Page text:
• be aware of how to safely bank on-line, alternatively make sure you have the telephone banking number to dial from overseas and use that.
  • remember that if your credit or debit card is cancelled all cards on that account will be useless – make sure you have at least one card which accesses a different account.
  • credit cards can be useful for large purchases and guaranteeing rental cars and accommodation even if you don’t use the card for the purchase. They are essential for buying many budget airline tickets. If you are cannot qualify for a credit card, or don’t want the temptation, debit cards which operate as pre-paid Visa cards are now available in some countries.
  • let both your bank and credit card company know that you will be travelling and that your spending patterns will change – you don’t want them helpfully freezing your account because of unexpected activity in Buenos Aires!
  • set up an automatic bill payment to pay your credit card in total on the last day the payment is due. As a bonus card rewards such as cash back or air miles can be a nice extra. This ploy doesn’t work well in most of the world where bargaining is the order of the day – if you can use plastic at all you will end up paying significantly more than the cash price. Double check what conversion rate % is being added to credit card purchases too, these may or may not out weight ATM fees.
  • don’t rely entirely on plastic – a few hundred US dollars cash can still be useful anywhere and essential in less-developed countries. Make sure the notes are clean, not ripped or written on and not too worn. This can be a little bit of a pain if your home country is far from the US – but its worth having a gentle argument in your own language and home town than having a border official on the Laos/Cambodian border refuse your tatty $20 note which also happens to be your last!
  • travellers cheques are becoming more and more difficult to cash – I’ve even been asked to show the receipts to cash the cheques!

Staying in Touch

Well I used to send a letter every week or so to Mum and ring home for Christmas and her birthday. Times have changed more than anything else is the ease and price of global communications. I must admit I quite like being able to disappear from my regular world so I am not entirely convinced that I wish to be able to text and call everyday, it is however very useful not having to book long-distance calls at the central post office a day in advance and then pay $5/minute!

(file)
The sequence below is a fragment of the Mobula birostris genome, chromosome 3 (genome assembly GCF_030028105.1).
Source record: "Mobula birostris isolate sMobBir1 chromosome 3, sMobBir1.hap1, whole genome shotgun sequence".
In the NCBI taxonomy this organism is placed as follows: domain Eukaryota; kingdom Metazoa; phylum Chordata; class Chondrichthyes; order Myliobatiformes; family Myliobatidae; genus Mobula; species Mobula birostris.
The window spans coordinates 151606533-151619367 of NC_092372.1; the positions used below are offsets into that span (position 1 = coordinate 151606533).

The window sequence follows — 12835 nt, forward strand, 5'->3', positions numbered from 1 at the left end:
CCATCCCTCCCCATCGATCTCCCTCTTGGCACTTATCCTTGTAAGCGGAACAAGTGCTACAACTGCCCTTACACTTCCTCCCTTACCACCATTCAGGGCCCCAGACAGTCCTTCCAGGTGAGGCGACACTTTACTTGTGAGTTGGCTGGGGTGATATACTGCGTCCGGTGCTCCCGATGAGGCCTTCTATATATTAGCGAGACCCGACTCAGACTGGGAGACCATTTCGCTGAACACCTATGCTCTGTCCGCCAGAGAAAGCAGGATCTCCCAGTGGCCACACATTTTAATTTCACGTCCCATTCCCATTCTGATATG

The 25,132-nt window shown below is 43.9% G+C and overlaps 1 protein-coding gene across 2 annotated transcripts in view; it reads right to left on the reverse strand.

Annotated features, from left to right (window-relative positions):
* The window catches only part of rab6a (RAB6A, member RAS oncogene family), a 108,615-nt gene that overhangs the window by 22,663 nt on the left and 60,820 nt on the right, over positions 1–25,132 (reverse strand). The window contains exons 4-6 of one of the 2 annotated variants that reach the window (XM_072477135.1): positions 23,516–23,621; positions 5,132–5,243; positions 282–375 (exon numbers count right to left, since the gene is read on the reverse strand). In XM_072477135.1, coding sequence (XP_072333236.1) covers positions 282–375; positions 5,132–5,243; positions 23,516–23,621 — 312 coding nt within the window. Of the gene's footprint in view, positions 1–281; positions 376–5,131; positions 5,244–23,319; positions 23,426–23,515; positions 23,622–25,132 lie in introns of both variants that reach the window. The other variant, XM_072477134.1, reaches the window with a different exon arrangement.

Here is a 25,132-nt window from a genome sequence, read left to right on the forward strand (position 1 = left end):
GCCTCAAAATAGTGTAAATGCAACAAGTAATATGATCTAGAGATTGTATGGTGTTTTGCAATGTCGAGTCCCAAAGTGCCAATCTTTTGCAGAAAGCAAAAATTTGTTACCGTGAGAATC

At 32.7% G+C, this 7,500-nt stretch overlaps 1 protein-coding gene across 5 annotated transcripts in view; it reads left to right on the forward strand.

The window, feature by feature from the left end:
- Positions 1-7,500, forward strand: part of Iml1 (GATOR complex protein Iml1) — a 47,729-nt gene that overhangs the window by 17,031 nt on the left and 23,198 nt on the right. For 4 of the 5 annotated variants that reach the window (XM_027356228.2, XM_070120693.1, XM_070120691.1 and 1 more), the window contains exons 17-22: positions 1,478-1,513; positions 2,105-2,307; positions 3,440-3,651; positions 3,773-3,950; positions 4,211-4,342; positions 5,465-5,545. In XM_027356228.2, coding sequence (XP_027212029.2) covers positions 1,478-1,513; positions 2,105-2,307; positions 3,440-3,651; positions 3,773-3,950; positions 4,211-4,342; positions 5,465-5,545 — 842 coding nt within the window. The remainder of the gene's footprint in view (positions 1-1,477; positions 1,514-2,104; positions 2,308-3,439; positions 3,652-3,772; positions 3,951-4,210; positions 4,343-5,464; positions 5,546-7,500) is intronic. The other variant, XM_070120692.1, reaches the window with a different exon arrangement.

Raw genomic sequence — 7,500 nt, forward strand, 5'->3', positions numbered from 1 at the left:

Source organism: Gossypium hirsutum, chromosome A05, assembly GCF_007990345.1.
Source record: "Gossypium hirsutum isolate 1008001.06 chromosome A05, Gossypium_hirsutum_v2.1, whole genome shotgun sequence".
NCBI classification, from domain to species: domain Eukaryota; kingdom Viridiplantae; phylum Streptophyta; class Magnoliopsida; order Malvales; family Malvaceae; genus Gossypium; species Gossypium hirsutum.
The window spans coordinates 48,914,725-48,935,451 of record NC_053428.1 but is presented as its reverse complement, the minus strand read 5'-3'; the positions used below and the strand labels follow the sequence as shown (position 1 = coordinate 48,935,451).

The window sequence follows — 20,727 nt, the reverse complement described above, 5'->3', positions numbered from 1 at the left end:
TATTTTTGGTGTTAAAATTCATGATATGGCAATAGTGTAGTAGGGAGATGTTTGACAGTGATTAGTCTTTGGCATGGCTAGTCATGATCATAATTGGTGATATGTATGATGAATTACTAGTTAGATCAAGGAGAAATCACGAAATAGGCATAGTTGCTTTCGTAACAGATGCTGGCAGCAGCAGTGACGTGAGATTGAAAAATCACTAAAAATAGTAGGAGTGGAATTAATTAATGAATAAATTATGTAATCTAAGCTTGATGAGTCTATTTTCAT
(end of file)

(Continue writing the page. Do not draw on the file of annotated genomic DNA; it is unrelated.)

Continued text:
Email

Establish a web-based email account. The default choice used to be Microsoft’s hotmail. However there are better options out there such as gmail by Google and Yahoo Mail are solutions. set. Look for a provider which will allow you enough space, where you can easily manage contact’s details (addresses and phone numbers are useful as well as email) . Google will even provide calendars and word processing facilities all for the same price i.e. free.

Cell phones

You need to talk to your mobile provider to establish whether your phone will roam and what those calls are going to cost you. You can safely assume that it won’ t be cheap though. If you intend to use your phone a lot and if you are going to be one country for a while it will always be cheaper buy a local phone or a local SIM card. On arrival in Australia I bought a little flip-top pre-paid mobile for A$50 including $10 worth of calls.

Blog

Blogs are the electronic equivalent of your trusty journal. They have the advantage that you allow your friends (or the entire world), read your blog as you go along. There are heaps of sites which provide either generic blgos : the best known is probably google’s blogger. Alternatively you can go with one of the specialist travel-orientated blog sites such as BootsnAll or Travelpod. One of the great advantages of blogs is that you can combine your diary with your photos – as you go along your travels. As someone who has boxes of photos at home I know I never get around to sorting my photos out once I get home!

Photo sharing sites

You can add photos to your blog or you may choose to use a specialist web-based photo site such as Picasa Web Albums or flickr. Just remember you want a reasonably fast connection speed to bulk upload photos – even at low resolution (size). You are not likely to get this in most developing countries.